On World Blood Donor Day, the World Health Organization (WHO) is calling for a rapid increase in voluntary blood donations in more than half of the countries globally in order to ensure a reliable supply of safe blood for patients whose lives depend on it.
“Although we have many external differences, the same vital blood pumps through all our veins,” said Dr. Margaret Chan, WHO Director-General. “Voluntary, unpaid blood donation is the act of giving life – the greatest gift any person can give or receive.”
The theme of this year's Day – which is marked annually on 14 June – is “Blood connects us all,” highlighting the common bond that all people share in their blood. The slogan “Share life, give blood” draws attention to the role that voluntary donation systems play in encouraging people to care for one another and promoting community cohesion.
WHO highlighted that of the approximately 108 million blood donations made globally every year, nearly 50 per cent are collected in high-income countries, home to less than 20 per cent of the world's population. The average blood donation rate is more than nine times greater in high-income countries than in low-income countries.
However, in many countries, demand exceeds supply, and blood services face the challenge of making sufficient blood available, while also ensuring its quality and safety. An adequate supply can only be assured through regular donations by voluntary, unpaid blood donors, WHO said.
Regular voluntary unpaid blood donors are the foundation of a safe blood supply because they are associated with low levels of infection that can be transmitted by transfusions, including HIV and hepatitis viruses, the agency said.
WHO: Blood connects us all - the hero on the street
Around the world, 25 countries are unable to screen all donated blood for one or more of these infections due to irregular supply of test kits, staff shortages, poor quality test kits, or lack of basic quality in laboratories.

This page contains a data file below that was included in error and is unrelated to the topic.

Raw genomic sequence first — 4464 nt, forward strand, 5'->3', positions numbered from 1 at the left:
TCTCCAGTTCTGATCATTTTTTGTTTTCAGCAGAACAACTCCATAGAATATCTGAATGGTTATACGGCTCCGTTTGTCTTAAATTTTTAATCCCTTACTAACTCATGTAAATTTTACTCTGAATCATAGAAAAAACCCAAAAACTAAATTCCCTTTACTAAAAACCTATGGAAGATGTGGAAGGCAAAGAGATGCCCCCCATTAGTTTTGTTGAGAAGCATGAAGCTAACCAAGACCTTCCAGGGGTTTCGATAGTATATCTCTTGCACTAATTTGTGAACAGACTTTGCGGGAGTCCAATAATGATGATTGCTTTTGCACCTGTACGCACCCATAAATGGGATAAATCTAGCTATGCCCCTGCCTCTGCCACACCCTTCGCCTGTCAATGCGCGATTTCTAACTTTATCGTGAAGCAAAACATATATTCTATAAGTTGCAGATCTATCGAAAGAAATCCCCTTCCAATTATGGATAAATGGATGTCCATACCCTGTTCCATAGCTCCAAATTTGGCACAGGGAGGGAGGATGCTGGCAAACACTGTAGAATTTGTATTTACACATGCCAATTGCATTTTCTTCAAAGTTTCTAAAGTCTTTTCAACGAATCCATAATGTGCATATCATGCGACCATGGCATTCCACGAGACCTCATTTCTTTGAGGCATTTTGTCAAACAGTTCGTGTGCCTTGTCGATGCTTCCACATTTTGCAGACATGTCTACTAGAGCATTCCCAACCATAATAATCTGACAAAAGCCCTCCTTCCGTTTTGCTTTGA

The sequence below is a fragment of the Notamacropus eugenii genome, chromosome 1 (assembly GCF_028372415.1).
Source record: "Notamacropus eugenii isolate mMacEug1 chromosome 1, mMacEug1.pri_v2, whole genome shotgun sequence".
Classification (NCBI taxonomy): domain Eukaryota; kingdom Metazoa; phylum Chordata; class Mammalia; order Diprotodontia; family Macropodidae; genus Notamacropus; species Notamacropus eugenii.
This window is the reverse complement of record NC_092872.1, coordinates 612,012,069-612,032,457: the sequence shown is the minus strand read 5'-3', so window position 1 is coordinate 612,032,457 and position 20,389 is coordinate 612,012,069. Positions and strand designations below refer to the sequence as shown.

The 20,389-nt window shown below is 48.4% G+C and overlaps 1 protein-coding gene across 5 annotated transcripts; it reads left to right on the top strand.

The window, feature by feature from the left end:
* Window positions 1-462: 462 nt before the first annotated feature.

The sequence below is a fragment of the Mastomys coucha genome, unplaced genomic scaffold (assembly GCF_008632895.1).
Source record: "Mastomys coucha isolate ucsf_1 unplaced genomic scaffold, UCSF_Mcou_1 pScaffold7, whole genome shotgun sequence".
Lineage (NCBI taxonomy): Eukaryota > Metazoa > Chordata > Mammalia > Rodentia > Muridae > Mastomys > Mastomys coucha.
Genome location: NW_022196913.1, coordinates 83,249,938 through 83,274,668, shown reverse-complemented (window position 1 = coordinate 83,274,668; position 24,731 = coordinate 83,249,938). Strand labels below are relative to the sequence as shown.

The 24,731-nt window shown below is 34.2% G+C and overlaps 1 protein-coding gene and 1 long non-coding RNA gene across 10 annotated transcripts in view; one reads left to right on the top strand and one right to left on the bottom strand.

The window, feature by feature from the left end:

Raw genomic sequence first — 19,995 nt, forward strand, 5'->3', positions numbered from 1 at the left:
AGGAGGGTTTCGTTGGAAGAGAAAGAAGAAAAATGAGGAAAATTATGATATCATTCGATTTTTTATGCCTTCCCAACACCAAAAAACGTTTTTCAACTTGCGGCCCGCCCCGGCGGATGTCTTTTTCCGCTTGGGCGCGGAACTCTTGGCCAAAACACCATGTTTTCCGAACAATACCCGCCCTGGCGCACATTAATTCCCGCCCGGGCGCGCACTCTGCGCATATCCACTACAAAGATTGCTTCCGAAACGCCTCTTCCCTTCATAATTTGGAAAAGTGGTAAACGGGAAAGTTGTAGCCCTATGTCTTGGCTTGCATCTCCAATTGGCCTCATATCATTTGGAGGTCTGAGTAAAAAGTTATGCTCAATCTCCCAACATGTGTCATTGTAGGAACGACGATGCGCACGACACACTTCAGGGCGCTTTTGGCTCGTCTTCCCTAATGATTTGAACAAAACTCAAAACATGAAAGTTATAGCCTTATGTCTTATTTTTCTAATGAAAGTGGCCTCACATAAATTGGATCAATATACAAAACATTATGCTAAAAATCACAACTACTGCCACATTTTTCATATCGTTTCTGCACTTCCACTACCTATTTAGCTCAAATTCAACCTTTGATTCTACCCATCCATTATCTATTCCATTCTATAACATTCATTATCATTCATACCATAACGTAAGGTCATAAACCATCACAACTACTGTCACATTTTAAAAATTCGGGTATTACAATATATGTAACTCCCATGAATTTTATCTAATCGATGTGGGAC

WHO encouraged all countries to establish blood services based on full voluntary non-remunerated blood donations. Today, only 62 countries get close to 100 per cent of their national blood supplies from voluntary unpaid blood donations, while 34 countries are still dependent on family donors and even paid donors for more than 75 per cent of their blood supply.
Blood can be used whole, or separated into its component parts, such as red blood cells, platelets, plasma and other “substances” that can be used to treat a wide range of diseases. A single unit of blood can be used to benefit several patients.
Transfusions of blood and blood products helps save millions of lives every year, including during emergencies such as conflicts, natural disasters and childbirth. It can help patients suffering from life-threatening conditions live longer and with higher quality of life, and supports complex medical and surgical procedures.
“Voluntary blood donors come from all walks of life but they have one thing in common: they put others before themselves – people they don't even know,” said Dr. Ed Kelley, Director of the Department of Service Delivery and Safety at WHO. “Each time they donate blood, they commit an act of selfless heroism.”
World Blood Donor Day has been celebrated annually since 2004, with the aim of improving the safety and adequacy of national blood supplies by promoting a substantial increase in the number of safe, voluntary, unpaid donors who give blood regularly.
This year, the host country for World Blood Donor Day is the Netherlands, through Sanquin, the national blood supply organization. A global event will take place on 14 June in Amsterdam.